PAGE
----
LVEDC Council Helps Connect Small Lehigh Valley Companies with Sourcing Prospects
By Colin McEvoy on July 28, 2016
When Stewart Kessler, the owner of a small catering company based in Plainfield Township, attended the Lehigh Valley Meet the Buyers Expo three years ago, he had the opportunity to meet with dozens of the largest companies in the region.
And one of those meetings resulted in one of his largest corporate customers.
What started with a handshake and a brief introduction led to Catering by Royal Gourmet becoming a preferred catering vendor for Buzzi Unicem, one of the leading cement manufacturing companies in the United States, which this year celebrated its 100th year operating in the Lehigh Valley.
“When the opportunity arises, we look to support our local businesses,” said Krista Karasek, an accounting associate with Buzzi Unicem’s Stockertown plant. “We believe in supporting our local communities on several levels, and having local business partners has added to our success of being in business for 100 years.”
That partnership is just one of many examples of successful purchasing arrangements between local Lehigh Valley companies and larger buyers for products and services, and an example of how the Lehigh Valley Economic Development Corporation’s (LVEDC) Local Sourcing and Business Diversity Council helps to facilitate such arrangements.
“We are very excited that the Buyers Expo has been such a successful venue for connecting our small business sector with some of our larger sourcing prospects,” said Michelle Landis, member of the council. “The relationships that we have fostered helps us achieve our goal of providing growth opportunities for local small businesses with an emphasis on minority, veteran, and woman-owned companies.”
Providing growth opportunities
The LVEDC Local Sourcing and Business Diversity Council also supports our small business community through education, training, networking and driving awareness regarding existing business support services available to grow and sustain businesses.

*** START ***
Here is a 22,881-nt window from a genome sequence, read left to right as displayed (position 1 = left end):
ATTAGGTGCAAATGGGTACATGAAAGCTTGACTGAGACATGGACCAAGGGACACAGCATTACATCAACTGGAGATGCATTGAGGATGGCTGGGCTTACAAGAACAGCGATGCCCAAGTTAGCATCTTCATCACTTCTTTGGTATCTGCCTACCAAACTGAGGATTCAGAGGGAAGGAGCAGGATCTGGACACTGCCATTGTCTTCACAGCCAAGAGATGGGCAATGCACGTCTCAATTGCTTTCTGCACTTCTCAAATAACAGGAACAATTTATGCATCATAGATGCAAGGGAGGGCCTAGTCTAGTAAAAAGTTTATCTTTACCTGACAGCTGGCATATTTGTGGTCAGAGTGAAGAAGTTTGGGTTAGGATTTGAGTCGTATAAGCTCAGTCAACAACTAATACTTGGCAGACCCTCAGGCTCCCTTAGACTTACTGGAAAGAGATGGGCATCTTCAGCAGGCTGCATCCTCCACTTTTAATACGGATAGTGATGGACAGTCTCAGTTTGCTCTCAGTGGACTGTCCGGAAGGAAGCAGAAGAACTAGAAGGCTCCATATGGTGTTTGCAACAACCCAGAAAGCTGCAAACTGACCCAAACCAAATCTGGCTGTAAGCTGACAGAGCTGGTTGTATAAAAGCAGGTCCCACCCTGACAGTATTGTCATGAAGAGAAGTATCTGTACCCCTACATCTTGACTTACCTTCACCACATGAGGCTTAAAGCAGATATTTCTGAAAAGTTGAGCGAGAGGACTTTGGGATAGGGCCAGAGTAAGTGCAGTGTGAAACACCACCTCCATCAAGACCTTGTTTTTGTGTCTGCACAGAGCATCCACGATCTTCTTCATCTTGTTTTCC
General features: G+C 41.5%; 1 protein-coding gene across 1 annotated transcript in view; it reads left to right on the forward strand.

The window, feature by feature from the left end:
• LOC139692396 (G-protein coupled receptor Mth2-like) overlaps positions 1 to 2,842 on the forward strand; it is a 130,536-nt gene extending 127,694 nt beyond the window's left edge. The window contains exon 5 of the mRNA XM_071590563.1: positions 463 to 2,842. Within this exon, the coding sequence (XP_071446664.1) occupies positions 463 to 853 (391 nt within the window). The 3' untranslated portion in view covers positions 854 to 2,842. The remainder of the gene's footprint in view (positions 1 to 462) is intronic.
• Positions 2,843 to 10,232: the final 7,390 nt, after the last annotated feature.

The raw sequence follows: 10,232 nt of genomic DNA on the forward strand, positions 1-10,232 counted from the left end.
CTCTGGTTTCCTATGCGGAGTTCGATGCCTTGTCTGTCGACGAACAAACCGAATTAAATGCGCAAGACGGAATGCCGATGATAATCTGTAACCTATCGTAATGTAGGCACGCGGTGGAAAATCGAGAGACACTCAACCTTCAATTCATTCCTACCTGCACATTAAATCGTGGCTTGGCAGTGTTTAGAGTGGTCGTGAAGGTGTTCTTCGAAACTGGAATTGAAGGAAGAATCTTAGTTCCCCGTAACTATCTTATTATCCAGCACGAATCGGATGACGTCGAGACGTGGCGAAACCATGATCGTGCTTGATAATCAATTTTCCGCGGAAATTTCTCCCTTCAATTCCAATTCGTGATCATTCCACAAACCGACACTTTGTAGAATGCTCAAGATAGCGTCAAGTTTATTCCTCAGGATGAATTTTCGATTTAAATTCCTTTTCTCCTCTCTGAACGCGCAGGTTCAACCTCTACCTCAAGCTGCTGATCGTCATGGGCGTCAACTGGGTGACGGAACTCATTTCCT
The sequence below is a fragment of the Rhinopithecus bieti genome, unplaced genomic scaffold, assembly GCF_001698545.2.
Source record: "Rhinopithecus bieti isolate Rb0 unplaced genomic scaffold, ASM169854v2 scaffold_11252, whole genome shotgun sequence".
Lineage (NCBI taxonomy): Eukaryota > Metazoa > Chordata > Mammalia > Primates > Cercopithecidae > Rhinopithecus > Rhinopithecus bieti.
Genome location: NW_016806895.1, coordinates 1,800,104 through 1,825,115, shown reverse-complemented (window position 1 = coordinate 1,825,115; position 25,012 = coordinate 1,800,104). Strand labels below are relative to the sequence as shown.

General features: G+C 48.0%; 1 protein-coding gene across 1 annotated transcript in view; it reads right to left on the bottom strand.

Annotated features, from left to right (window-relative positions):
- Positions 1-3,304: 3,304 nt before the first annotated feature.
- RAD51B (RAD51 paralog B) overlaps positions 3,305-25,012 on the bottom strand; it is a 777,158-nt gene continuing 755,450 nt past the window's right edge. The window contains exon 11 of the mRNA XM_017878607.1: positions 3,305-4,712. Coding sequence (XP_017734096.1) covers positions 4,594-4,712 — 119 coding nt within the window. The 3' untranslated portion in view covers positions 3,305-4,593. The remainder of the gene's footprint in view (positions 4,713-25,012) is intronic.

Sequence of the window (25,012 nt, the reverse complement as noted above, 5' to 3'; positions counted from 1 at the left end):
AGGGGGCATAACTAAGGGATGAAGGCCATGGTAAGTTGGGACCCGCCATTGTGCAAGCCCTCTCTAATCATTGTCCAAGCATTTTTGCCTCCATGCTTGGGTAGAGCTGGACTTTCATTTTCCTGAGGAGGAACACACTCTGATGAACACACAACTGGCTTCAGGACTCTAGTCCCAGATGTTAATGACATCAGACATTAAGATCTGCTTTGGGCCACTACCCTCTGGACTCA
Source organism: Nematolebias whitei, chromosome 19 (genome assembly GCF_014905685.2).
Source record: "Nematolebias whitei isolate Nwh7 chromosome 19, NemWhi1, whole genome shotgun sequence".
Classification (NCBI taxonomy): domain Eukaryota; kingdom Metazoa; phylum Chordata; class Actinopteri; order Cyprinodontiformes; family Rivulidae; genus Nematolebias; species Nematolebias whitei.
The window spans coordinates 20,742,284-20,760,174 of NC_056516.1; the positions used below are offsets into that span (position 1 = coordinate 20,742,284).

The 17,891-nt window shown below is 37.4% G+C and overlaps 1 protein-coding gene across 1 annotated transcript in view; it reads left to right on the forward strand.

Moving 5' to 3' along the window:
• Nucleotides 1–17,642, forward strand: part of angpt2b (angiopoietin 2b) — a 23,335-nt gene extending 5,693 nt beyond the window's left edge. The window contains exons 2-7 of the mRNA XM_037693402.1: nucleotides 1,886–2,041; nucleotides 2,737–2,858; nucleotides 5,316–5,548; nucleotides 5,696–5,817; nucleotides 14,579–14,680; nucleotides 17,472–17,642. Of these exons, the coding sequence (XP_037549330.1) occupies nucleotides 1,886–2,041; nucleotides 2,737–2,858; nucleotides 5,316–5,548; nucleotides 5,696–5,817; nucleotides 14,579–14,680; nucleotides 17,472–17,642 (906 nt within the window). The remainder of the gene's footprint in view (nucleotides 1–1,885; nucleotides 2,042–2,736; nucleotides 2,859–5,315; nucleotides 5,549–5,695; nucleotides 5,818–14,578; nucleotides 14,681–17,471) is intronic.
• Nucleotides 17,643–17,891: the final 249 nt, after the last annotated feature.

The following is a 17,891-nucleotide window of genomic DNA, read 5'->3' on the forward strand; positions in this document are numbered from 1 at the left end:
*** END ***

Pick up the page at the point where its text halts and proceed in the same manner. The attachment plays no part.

The Meet the Buyers Expo, held bi-yearly since 2013, continues to be one of the councils primary initiatives and is one of the few options available where small businesses from the Lehigh Valley are able to meet face-to-face with government and private industry procurement professionals to discuss business opportunities.
“Meet the Buyers made it very easy to meet with multiple large customers all in one location,” Kessler said. “Forming these kind of partnerships is great because everybody benefits if the money stays locally. It ultimately helps the Lehigh Valley economy.”
Several of the Lehigh Valley’s larger companies have formed lasting procurement arrangements through the Meet the Buyers Expo, including the Sands Casino Resort Bethlehem, one of several regional businesses strongly committed to sourcing goods and services locally and through minority- and women-owned businesses.
“We have had many successful partners from the Lehigh Valley, some from pre-opening to present day,” said Jodi Sieger, director of brand marketing at Sands. “We try to include local and diverse businesses in our entire procurement process whenever possible.”
The Pennsylvania Turnpike Commission procures about $19 million annually in goods and services from small, minority-, women- and veteran-owned business, including many in the Lehigh Valley. For example, a company it connected with during the Meet the Buyers Expo now provides recycling bins for all 23 of the Commission’s facilities.
“I was very impressed with the Meet the Buyers Expo,” said Myneca Ojo, Director of Diversity and Inclusion at the Pennsylvania Turnpike Commission. “… The relationship with the LVEDC Local Sourcing and Business Diversity Council continues to allow for partnerships that extend outreach beyond the area.”
Likewise, the Tobyhanna Army Depot’s local purchasing footprint includes Northampton and Lehigh Counties, according to small business specialist David Kern. These arrangements not only benefit the Depot, Kern said, but the contracts awarded help foster economic development throughout the Lehigh Valley.
“We like to be a good business partner,” Kern said. “We love to work with local partners if we can identify them, and this is how the Expo helped us. We start local and branch out from there, and we always try to give local companies the chance.”
The LVEDC Local Sourcing and Business Diversity Council is also organizing an October 20 event focused on local sourcing and the importance of supplier diversity. Companies will be able to learn more about how to implement a local and diversity sourcing initiative, hear from companies successfully engaged in programs, and network with local firms they can do business with.
Additional details on that event will be forthcoming.
The Council coordinates the Expo with nine other Lehigh Valley small business organizations: Community Action Council of the Lehigh Valley, Community Action Development Committees of Allentown & Bethlehem, Lehigh Valley Workforce Development Board, Lehigh University Small Business Development Center, Nazareth-Bath Area Chamber of Commerce, Manufacturers Resource Center, Slate Belt Area Chamber of Commerce, and Whitehall Area Chamber of Commerce.
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